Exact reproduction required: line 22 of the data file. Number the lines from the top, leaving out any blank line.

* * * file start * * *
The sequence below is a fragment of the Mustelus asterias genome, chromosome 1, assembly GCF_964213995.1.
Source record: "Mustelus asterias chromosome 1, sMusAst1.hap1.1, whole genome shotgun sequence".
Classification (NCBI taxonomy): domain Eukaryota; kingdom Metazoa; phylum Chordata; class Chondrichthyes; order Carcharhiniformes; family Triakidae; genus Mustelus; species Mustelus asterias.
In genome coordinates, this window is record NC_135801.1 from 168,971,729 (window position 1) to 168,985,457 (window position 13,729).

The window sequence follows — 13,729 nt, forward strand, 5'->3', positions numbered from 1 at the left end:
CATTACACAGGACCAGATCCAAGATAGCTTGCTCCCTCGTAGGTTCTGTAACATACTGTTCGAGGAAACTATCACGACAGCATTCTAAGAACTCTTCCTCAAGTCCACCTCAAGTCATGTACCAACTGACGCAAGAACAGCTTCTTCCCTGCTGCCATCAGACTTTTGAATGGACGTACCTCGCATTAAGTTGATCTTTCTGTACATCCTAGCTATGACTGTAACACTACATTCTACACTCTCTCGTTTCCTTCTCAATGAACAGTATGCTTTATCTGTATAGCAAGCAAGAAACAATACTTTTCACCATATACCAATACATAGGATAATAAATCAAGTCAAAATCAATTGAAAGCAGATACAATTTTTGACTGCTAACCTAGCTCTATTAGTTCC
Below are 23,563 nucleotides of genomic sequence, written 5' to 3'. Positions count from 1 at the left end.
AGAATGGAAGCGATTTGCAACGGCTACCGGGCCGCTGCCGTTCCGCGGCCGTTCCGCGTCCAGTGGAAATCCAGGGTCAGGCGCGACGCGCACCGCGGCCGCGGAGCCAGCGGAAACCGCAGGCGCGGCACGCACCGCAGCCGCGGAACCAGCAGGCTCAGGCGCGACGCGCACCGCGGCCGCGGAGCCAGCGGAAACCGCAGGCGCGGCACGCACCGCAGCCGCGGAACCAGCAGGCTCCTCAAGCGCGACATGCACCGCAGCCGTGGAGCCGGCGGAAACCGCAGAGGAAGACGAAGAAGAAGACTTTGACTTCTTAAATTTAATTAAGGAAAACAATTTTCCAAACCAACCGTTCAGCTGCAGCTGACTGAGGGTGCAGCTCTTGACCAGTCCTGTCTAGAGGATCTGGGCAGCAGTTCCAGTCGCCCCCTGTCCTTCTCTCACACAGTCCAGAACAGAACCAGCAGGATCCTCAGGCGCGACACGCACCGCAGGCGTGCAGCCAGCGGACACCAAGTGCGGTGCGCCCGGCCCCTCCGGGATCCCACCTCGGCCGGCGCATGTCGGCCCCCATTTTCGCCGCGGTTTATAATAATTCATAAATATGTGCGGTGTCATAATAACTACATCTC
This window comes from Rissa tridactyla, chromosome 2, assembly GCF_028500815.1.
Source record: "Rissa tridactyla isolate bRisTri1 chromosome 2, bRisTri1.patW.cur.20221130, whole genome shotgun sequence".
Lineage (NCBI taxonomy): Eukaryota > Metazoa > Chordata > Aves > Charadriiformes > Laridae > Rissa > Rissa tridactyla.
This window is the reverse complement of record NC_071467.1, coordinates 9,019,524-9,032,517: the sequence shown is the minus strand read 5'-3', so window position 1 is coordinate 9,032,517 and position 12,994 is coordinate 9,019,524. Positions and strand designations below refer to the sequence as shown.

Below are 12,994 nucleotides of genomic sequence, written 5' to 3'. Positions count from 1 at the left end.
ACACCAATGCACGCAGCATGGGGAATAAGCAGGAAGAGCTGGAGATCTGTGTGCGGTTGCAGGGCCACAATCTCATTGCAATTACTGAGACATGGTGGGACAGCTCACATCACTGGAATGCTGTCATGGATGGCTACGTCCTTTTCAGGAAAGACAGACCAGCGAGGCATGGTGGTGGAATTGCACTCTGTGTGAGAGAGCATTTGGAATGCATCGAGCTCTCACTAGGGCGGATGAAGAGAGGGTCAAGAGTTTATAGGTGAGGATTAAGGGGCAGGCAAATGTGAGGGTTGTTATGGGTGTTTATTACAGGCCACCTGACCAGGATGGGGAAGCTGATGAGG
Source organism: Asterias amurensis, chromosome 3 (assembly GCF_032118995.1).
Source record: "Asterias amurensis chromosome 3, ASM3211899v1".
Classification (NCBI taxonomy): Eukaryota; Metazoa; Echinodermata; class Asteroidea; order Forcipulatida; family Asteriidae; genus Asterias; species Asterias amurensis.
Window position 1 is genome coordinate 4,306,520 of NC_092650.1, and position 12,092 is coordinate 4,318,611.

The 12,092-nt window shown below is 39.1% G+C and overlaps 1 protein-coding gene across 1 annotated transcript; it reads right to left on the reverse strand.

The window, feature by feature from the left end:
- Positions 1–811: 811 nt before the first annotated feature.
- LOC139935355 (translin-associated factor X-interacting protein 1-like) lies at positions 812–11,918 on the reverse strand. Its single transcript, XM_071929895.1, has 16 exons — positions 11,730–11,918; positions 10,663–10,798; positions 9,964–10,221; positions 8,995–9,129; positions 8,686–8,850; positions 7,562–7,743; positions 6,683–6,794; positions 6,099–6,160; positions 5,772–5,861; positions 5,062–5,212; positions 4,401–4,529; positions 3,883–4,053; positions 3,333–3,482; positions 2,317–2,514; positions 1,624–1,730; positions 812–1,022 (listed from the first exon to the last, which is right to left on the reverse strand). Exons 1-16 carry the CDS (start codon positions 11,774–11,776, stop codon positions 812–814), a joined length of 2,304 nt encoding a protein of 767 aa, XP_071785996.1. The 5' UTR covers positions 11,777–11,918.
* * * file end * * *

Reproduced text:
- LOC139935355 (translin-associated factor X-interacting protein 1-like) lies at positions 812–11,918 on the reverse strand. Its single transcript, XM_071929895.1, has 16 exons — positions 11,730–11,918; positions 10,663–10,798; positions 9,964–10,221; positions 8,995–9,129; positions 8,686–8,850; positions 7,562–7,743; positions 6,683–6,794; positions 6,099–6,160; positions 5,772–5,861; positions 5,062–5,212; positions 4,401–4,529; positions 3,883–4,053; positions 3,333–3,482; positions 2,317–2,514; positions 1,624–1,730; positions 812–1,022 (listed from the first exon to the last, which is right to left on the reverse strand). Exons 1-16 carry the CDS (start codon positions 11,774–11,776, stop codon positions 812–814), a joined length of 2,304 nt encoding a protein of 767 aa, XP_071785996.1. The 5' UTR covers positions 11,777–11,918.